Posts

July 22, 2014

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3:28 AM | NC Shark Science in the News
The inshore shark survey got some press this week.  Reporter Josh Birch from WNCT rode along with last week’s night trip to capture some North Carolina shark science in action.  We caught a nice blacktip, and adorable baby sharpnose, and a decent-sized stingray on camera, and all three elasmobranchs got some face time during the […]

July 06, 2014

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11:50 PM | Summer of the Shark: Spring Cleaning
Well, that brief break from blogging escalated quickly.  Between a number of housecleaning tasks (both literal and metaphorical) and the onset of field season, I managed to let an entire month slip by without posting.  Which is not to say post-worthy things didn’t happen.  To prove that point, here is the first of many (hopefully […]

July 02, 2014

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1:33 PM | Geological Society of America announces a new early career award
The Geological Society of America’s (GSA) Mineralogy, Geochemistry, Petrology, and Volcanology (MGPV) division has announced a new Early Career award.  Details are available here. Any GSA member can nominate a contender, using the process described in the announcement.  Any geoblogger who has bemoaned the unrepresentativeness of nominees for previous awards in various Earth Science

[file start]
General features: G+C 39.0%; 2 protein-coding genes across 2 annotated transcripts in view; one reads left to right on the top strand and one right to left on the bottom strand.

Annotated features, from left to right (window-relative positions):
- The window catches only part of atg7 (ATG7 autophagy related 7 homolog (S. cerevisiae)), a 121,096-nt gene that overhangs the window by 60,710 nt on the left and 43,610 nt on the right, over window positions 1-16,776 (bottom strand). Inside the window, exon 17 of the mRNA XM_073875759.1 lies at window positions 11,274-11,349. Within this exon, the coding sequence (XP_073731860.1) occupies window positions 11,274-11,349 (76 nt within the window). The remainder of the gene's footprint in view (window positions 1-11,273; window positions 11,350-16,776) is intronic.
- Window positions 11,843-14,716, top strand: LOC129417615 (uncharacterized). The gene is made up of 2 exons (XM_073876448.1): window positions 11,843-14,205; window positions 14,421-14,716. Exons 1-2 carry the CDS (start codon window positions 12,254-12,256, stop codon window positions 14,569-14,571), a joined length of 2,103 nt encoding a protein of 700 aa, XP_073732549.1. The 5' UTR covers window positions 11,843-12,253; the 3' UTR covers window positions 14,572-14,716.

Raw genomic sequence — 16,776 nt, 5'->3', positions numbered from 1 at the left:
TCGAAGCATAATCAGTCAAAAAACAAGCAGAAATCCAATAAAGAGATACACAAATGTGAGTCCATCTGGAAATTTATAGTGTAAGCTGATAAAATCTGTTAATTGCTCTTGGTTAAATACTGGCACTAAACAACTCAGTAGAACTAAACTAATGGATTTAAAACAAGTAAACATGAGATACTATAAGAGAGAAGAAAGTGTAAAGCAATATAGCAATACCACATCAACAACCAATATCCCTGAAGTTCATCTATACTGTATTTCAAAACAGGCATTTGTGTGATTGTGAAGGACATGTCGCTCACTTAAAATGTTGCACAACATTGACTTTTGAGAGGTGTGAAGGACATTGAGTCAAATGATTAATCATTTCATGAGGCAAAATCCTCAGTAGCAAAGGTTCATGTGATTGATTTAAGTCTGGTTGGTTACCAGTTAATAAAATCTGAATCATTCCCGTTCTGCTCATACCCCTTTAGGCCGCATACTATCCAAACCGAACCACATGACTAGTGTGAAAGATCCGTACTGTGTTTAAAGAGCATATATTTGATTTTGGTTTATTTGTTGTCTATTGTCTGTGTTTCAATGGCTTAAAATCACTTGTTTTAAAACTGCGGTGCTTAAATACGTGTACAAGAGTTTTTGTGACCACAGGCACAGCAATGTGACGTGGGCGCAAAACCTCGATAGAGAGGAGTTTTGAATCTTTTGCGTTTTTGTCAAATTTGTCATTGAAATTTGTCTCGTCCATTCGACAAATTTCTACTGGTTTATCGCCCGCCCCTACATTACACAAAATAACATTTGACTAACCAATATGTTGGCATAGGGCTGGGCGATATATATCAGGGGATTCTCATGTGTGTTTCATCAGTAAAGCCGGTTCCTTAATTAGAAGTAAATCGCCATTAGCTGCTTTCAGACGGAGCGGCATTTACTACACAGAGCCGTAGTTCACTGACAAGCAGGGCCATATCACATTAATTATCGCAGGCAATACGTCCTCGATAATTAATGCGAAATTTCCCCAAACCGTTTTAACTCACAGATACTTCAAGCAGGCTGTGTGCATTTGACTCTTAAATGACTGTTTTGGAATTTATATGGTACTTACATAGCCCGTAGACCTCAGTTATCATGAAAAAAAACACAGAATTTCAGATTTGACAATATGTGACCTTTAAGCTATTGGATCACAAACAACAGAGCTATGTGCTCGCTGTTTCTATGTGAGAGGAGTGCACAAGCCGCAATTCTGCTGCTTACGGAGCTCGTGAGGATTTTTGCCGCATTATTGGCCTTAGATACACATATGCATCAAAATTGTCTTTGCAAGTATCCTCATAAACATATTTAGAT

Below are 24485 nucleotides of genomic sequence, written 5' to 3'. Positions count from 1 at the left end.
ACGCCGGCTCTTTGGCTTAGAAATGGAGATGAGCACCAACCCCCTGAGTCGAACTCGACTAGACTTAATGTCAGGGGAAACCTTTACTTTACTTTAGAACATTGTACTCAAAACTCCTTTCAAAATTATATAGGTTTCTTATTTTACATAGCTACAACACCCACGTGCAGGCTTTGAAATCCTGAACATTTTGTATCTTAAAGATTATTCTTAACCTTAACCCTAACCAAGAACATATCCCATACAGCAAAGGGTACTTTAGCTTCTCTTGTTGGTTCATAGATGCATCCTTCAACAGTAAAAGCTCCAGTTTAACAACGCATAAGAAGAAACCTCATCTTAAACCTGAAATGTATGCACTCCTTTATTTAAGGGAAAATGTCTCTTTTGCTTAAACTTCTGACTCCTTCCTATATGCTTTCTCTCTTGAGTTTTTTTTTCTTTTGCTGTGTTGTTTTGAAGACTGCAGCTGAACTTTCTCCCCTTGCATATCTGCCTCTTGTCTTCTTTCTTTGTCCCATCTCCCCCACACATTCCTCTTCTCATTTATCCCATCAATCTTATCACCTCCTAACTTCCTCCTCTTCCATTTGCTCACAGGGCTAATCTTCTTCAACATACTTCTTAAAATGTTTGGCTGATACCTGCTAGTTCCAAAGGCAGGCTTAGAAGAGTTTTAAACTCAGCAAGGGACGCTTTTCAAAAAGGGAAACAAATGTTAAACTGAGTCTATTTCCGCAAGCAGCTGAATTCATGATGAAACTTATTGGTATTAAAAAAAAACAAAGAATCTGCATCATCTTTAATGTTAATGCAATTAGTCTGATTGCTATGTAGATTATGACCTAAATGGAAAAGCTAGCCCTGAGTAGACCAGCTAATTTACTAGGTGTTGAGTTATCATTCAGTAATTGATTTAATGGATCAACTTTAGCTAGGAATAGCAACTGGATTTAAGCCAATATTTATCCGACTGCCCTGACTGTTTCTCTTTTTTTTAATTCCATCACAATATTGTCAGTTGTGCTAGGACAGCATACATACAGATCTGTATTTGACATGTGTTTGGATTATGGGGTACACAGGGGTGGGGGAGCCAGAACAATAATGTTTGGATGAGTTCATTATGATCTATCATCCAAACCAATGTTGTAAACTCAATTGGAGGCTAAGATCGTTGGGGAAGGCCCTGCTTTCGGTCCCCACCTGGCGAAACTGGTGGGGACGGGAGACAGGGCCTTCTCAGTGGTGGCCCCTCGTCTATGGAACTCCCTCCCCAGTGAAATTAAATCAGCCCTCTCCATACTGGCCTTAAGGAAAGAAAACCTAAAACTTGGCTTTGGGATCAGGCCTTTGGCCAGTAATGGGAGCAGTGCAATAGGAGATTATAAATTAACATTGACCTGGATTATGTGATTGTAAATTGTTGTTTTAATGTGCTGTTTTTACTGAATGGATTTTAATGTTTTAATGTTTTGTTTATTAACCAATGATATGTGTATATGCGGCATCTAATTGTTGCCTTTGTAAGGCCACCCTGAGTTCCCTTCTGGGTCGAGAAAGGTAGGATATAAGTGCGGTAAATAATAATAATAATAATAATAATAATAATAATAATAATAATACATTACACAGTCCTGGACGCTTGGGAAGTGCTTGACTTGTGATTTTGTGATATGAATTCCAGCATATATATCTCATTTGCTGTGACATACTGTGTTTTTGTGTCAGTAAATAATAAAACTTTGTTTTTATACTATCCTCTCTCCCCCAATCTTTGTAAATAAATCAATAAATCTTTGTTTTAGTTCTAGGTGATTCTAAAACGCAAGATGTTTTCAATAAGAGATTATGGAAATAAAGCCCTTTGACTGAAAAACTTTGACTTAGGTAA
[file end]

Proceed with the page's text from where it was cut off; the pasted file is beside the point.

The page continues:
July 01, 2014

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1:42 PM | Don’t weaponize space
On the Planetary Society  website, the normally responsible and pro-science Planetary Society has posted an opinion piece by Louis Freedman and Tom Jones asking NASA to reconsider its refusal to fund the Asteroid Redirect Mission.  In short, this is a mission to kidnap a small asteroid from elsewhere in the inner solar system, and redirect it towards the earth, hopefully parking it in the most

June 30, 2014

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12:53 PM | Glaciers are all individuals!
Between 16 and 11 thousand years ago, the Fennoscandian Ice sheet, which once covered the greater Scandinavia area, collapsed. When coastal ice sheets disappear, they don’t just melt in place.  Rather, the outflow glaciers carry the ice to the sea, where it breaks off and floats away as icebergs, faster than snow in the interior of the ice sheets falls and gets compressed into new ice.  But the
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